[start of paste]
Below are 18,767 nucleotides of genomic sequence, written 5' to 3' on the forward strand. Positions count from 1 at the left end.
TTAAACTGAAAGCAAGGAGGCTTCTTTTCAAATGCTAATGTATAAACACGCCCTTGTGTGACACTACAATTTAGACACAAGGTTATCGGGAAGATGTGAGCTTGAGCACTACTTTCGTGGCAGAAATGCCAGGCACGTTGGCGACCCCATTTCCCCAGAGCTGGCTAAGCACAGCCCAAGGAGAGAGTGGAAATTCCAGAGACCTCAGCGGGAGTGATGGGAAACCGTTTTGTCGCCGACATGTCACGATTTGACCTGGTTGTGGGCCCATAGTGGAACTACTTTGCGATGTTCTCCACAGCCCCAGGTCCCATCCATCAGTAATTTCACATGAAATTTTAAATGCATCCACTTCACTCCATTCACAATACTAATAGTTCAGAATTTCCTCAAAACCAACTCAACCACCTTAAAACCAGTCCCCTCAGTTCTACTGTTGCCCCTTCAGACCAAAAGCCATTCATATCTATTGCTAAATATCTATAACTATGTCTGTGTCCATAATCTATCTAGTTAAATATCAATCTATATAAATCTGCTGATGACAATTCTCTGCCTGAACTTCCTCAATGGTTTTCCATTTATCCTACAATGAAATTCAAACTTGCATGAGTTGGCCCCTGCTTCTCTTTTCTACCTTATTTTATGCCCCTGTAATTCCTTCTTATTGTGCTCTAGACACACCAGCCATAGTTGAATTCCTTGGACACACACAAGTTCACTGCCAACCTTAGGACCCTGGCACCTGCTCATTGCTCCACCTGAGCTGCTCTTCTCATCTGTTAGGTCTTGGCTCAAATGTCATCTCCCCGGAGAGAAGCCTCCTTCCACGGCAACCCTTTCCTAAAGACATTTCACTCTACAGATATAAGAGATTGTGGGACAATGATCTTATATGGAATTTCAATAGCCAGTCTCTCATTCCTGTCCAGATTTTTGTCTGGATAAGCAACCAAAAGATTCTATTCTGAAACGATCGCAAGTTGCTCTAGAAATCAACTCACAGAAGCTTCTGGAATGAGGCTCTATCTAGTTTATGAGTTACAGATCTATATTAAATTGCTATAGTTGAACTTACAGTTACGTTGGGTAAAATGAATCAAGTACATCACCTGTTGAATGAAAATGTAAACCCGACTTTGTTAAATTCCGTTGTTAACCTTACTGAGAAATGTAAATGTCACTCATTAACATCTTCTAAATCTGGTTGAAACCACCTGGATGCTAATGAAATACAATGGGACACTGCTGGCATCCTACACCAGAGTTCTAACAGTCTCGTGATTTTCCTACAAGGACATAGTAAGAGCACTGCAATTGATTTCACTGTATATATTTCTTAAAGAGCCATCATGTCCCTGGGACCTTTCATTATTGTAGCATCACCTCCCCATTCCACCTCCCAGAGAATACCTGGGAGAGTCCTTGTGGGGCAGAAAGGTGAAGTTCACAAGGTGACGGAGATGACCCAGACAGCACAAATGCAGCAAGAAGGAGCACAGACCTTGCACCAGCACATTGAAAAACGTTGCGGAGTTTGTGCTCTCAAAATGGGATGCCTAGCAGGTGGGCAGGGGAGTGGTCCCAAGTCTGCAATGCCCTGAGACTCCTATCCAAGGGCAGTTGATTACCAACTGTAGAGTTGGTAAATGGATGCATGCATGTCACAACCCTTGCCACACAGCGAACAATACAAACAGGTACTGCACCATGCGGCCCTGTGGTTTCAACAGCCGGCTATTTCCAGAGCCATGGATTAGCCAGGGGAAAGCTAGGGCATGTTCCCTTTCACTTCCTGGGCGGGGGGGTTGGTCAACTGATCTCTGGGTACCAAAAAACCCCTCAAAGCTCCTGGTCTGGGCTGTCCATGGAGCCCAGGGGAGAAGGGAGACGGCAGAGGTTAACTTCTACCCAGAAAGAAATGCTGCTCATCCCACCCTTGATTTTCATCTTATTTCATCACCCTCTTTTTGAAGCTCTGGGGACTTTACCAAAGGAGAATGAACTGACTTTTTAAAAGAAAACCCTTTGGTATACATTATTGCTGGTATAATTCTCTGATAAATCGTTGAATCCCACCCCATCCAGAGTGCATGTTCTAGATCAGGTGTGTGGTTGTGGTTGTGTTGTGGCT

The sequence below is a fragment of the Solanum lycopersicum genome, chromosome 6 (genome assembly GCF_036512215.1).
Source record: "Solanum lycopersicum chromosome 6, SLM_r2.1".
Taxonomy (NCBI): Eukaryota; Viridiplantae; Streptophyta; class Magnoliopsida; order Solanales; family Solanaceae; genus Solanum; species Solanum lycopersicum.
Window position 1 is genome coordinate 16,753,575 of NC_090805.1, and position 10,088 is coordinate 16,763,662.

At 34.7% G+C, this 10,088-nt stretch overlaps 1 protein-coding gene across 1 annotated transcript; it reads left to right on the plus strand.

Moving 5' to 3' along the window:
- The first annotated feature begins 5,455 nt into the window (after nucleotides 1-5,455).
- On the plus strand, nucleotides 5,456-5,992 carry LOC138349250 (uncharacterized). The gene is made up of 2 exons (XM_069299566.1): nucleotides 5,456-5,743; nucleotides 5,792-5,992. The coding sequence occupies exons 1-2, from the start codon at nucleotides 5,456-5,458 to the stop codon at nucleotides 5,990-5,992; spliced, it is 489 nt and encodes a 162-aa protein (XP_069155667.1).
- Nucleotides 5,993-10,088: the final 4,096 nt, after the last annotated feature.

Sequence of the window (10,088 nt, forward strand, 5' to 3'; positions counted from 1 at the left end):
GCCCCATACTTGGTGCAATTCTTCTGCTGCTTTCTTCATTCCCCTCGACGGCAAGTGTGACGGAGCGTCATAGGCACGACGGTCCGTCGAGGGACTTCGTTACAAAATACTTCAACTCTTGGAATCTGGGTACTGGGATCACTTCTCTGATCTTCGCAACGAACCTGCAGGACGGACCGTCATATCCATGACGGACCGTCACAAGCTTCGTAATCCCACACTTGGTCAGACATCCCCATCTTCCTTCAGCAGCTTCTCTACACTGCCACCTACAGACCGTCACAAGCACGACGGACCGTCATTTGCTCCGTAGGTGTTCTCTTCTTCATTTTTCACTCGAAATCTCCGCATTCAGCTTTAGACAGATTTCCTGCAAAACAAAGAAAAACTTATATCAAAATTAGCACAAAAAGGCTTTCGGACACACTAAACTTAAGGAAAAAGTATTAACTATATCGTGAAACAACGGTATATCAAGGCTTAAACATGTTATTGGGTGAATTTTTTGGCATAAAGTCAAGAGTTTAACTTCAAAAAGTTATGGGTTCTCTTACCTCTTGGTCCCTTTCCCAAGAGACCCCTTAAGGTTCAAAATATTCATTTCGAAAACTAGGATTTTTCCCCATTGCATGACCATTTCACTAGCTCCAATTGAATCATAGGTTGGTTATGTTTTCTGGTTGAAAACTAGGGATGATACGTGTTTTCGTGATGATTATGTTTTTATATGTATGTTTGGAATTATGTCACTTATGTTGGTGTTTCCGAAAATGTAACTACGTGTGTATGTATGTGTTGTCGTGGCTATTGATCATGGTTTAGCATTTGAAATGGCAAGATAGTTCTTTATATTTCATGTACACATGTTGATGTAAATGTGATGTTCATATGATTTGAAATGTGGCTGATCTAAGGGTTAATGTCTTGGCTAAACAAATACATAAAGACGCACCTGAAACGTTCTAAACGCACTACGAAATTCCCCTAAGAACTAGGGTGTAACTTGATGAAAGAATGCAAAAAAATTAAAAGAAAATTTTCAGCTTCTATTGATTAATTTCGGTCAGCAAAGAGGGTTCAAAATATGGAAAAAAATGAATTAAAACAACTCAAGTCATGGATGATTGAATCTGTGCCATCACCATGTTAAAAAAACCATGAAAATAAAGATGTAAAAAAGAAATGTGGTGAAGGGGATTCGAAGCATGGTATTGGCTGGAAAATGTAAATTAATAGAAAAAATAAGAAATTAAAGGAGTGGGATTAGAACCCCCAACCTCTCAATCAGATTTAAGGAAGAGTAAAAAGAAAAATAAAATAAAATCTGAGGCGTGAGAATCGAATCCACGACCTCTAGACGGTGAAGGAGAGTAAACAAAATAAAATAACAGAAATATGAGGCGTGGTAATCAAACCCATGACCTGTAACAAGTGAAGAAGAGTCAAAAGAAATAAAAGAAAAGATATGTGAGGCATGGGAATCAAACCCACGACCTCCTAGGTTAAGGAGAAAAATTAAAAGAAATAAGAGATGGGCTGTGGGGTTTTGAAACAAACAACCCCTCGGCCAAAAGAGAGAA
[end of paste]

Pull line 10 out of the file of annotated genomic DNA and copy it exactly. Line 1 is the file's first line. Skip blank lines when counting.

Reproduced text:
- On the plus strand, nucleotides 5,456-5,992 carry LOC138349250 (uncharacterized). The gene is made up of 2 exons (XM_069299566.1): nucleotides 5,456-5,743; nucleotides 5,792-5,992. The coding sequence occupies exons 1-2, from the start codon at nucleotides 5,456-5,458 to the stop codon at nucleotides 5,990-5,992; spliced, it is 489 nt and encodes a 162-aa protein (XP_069155667.1).